The stock market has been off to a hot start so far in 2023. All four major U.S. stock indices are higher so far on the year, while the Nasdaq’s 15.75% return is more than double the next-best performer (the S&P 500). Still, there are some stocks that are losing steam and risk underperforming in the weeks and months ahead.

It’s interesting that just seven stocks have driven almost 90% of the gains in the S&P 500 so far this year. Large- and mega-cap tech stocks have been driving those gains and that leaves both risk and opportunity on the table.

The risk is clear. Should Apple (NASDAQ:AAPL), Microsoft (NASDAQ:MSFT) and a few others falter, it risks bringing down the Nasdaq and S&P 500 in a significant way. On the other hand, the opportunity exists for money to rotate into other stocks and sectors, helping to alleviate the reliance on mega-cap tech.

In any regard, let’s look at three stocks that are losing momentum.

Tesla (TSLA)

Seemingly everyone’s favorite automaker, Tesla (NASDAQ:TSLA) may be undergoing a difficult balancing act. I don’t know if a recession will hit the U.S., how long it will last or the level of intensity. However, I do know that the automakers will be negatively impacted as a result.

For what it’s worth, I really like the long-term story at Tesla. It continues to expand its production capabilities, has a solid balance sheet and is a leader in EVs. Plus, it has the energy and technology components that other automakers don’t have.

Other automakers and EV stocks have been struggling and it makes me think that after rallying 114% from the early January low to the recent high, Tesla stock could need time to cool off too. In particular, it could be one of the stocks that are losing momentum if the overall market struggles.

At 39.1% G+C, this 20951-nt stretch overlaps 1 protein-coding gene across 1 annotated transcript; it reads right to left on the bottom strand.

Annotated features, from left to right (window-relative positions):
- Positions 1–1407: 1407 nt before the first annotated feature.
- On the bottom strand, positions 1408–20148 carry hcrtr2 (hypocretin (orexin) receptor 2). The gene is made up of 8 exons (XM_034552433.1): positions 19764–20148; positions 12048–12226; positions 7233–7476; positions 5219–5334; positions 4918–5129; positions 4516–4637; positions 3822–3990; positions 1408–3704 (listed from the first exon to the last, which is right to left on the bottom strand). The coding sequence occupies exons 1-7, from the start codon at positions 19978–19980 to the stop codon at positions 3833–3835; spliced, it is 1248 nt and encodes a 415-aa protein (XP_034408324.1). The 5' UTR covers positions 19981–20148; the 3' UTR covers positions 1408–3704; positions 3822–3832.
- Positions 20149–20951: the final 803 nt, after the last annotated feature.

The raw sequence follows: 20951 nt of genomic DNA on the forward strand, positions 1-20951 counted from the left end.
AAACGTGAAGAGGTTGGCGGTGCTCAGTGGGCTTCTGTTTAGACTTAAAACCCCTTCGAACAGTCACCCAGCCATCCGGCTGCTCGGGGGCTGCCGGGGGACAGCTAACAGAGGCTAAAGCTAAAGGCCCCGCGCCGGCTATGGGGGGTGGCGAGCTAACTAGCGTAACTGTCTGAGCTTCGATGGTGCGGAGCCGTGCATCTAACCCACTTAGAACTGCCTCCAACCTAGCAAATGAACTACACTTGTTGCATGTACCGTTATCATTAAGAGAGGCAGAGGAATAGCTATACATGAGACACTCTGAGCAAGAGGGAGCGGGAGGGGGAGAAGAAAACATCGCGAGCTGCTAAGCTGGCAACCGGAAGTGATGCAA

Again, I like the long-term potential here and believe that the dip in late 2022/early 2023 was a gift for investors. However, as shares continue to consolidate, short-term investors could face the risk of a notable pullback.

Earnings on April 19 will largely be the deciding factor in the short term.

Disney (DIS)

Like Tesla, I like the long-term story for Disney (NYSE:DIS) — with an emphasis on “long-term.” The company is cutting costs at the moment, but is an entertainment juggernaut. If its cruises, theme parks, studio unit and others businesses weren’t enough, how about several hundred million streaming subscribers?

The issue is that the company’s streaming business is not yet profitable. In the right environment, investors don’t care about profitability — particularly for certain segments, like streaming. They care about growth above all else.

Currently though, investors do care about profitability and as a result, the stock continues to struggle. Specifically, Disney stock continues to struggle with its 200-day and 50-day moving averages, as well as the $100 level. If it can push through this area, perhaps it can continue to rally.

However, if streaming stocks start to get hit and recession worries increase, it wouldn’t be out of the question for Disney stock to lose its recent momentum — up about 11% from the March low — and retest its recent lows.

Nvidia (NVDA)

It’s hard for me to write this about Nvidia (NASDAQ:NVDA) because I am and have been such a long-term supporter of this name. But at some point, there’s a question about how far this stock can run.

Nvidia stock bottomed near $108 in October and recently hit a high near $280, a gain of roughly 160%.

Like the stock, business has been on the mend too. Consensus expectations call for 11% revenue growth this year and almost 25% growth next year. While earnings fell hard last year, analysts expect 33% to 35% earnings growth this year and next year.

The problem? Nvidia is trading at roughly 60 times this year’s earnings. It’s not a cheap stock and the share price has erupted off the lows. Over the long term, a quarter or two is the least of investors’ worries. However, when the stock rallies in 12 out of 13 weeks — and literally doubles in that span — and shares trade at a high valuation in a touch-and-go environment, you’ve got to wonder if there’s downside in the cards.

On the date of publication, Bret Kenwell did not have (either directly or indirectly) any positions in the securities mentioned in this article. The opinions expressed in this article are those of the writer, subject to the Publishing Guidelines.

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